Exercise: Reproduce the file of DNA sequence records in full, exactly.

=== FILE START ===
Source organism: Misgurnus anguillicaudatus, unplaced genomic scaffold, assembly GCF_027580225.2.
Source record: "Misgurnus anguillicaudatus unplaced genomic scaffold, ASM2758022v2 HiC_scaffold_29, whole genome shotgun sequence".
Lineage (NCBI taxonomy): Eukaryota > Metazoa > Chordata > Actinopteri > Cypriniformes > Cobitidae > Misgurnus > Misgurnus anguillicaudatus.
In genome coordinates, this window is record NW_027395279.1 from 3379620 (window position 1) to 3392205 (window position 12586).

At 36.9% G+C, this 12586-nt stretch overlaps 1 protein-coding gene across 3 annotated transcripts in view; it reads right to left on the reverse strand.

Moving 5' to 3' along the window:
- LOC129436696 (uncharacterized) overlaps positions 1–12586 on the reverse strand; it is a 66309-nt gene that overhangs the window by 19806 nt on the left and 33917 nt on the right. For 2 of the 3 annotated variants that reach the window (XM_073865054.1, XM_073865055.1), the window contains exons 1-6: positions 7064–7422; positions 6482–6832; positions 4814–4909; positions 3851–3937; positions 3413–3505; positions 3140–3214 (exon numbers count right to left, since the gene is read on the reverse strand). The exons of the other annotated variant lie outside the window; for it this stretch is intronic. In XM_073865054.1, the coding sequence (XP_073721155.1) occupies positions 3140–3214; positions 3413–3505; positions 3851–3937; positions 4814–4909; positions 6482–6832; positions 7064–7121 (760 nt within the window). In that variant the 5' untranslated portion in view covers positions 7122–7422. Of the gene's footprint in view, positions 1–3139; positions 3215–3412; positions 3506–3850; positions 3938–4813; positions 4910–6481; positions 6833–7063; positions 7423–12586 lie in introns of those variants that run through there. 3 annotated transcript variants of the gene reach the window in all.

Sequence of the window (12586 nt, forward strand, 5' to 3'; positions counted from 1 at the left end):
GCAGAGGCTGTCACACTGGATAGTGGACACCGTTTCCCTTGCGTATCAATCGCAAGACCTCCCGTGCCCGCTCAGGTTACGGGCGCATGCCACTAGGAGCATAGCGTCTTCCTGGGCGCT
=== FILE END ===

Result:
Source organism: Misgurnus anguillicaudatus, unplaced genomic scaffold, assembly GCF_027580225.2.
Source record: "Misgurnus anguillicaudatus unplaced genomic scaffold, ASM2758022v2 HiC_scaffold_29, whole genome shotgun sequence".
Lineage (NCBI taxonomy): Eukaryota > Metazoa > Chordata > Actinopteri > Cypriniformes > Cobitidae > Misgurnus > Misgurnus anguillicaudatus.
In genome coordinates, this window is record NW_027395279.1 from 3379620 (window position 1) to 3392205 (window position 12586).

At 36.9% G+C, this 12586-nt stretch overlaps 1 protein-coding gene across 3 annotated transcripts in view; it reads right to left on the reverse strand.

Moving 5' to 3' along the window:
- LOC129436696 (uncharacterized) overlaps positions 1–12586 on the reverse strand; it is a 66309-nt gene that overhangs the window by 19806 nt on the left and 33917 nt on the right. For 2 of the 3 annotated variants that reach the window (XM_073865054.1, XM_073865055.1), the window contains exons 1-6: positions 7064–7422; positions 6482–6832; positions 4814–4909; positions 3851–3937; positions 3413–3505; positions 3140–3214 (exon numbers count right to left, since the gene is read on the reverse strand). The exons of the other annotated variant lie outside the window; for it this stretch is intronic. In XM_073865054.1, the coding sequence (XP_073721155.1) occupies positions 3140–3214; positions 3413–3505; positions 3851–3937; positions 4814–4909; positions 6482–6832; positions 7064–7121 (760 nt within the window). In that variant the 5' untranslated portion in view covers positions 7122–7422. Of the gene's footprint in view, positions 1–3139; positions 3215–3412; positions 3506–3850; positions 3938–4813; positions 4910–6481; positions 6833–7063; positions 7423–12586 lie in introns of those variants that run through there. 3 annotated transcript variants of the gene reach the window in all.

Sequence of the window (12586 nt, forward strand, 5' to 3'; positions counted from 1 at the left end):
GCAGAGGCTGTCACACTGGATAGTGGACACCGTTTCCCTTGCGTATCAATCGCAAGACCTCCCGTGCCCGCTCAGGTTACGGGCGCATGCCACTAGGAGCATAGCGTCTTCCTGGGCGCT